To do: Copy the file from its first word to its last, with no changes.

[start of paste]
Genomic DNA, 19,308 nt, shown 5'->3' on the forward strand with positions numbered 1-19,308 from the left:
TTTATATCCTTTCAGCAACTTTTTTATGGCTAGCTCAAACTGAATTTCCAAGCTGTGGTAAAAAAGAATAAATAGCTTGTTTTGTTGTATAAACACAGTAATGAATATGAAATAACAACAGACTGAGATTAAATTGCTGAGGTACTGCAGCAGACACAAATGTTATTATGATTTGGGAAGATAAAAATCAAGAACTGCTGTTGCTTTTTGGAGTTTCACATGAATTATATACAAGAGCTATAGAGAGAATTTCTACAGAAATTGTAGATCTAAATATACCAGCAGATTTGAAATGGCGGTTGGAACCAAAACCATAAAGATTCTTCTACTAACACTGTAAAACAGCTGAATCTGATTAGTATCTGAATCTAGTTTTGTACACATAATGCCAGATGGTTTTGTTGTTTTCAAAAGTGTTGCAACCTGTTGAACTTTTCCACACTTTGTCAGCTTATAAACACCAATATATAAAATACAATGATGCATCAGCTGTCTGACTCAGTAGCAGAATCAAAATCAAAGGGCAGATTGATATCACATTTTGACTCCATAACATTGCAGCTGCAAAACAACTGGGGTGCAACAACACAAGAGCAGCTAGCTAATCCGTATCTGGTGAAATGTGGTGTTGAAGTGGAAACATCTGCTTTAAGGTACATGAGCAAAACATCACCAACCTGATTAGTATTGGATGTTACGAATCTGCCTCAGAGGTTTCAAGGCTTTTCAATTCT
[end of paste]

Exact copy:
Genomic DNA, 19,308 nt, shown 5'->3' on the forward strand with positions numbered 1-19,308 from the left:
TTTATATCCTTTCAGCAACTTTTTTATGGCTAGCTCAAACTGAATTTCCAAGCTGTGGTAAAAAAGAATAAATAGCTTGTTTTGTTGTATAAACACAGTAATGAATATGAAATAACAACAGACTGAGATTAAATTGCTGAGGTACTGCAGCAGACACAAATGTTATTATGATTTGGGAAGATAAAAATCAAGAACTGCTGTTGCTTTTTGGAGTTTCACATGAATTATATACAAGAGCTATAGAGAGAATTTCTACAGAAATTGTAGATCTAAATATACCAGCAGATTTGAAATGGCGGTTGGAACCAAAACCATAAAGATTCTTCTACTAACACTGTAAAACAGCTGAATCTGATTAGTATCTGAATCTAGTTTTGTACACATAATGCCAGATGGTTTTGTTGTTTTCAAAAGTGTTGCAACCTGTTGAACTTTTCCACACTTTGTCAGCTTATAAACACCAATATATAAAATACAATGATGCATCAGCTGTCTGACTCAGTAGCAGAATCAAAATCAAAGGGCAGATTGATATCACATTTTGACTCCATAACATTGCAGCTGCAAAACAACTGGGGTGCAACAACACAAGAGCAGCTAGCTAATCCGTATCTGGTGAAATGTGGTGTTGAAGTGGAAACATCTGCTTTAAGGTACATGAGCAAAACATCACCAACCTGATTAGTATTGGATGTTACGAATCTGCCTCAGAGGTTTCAAGGCTTTTCAATTCT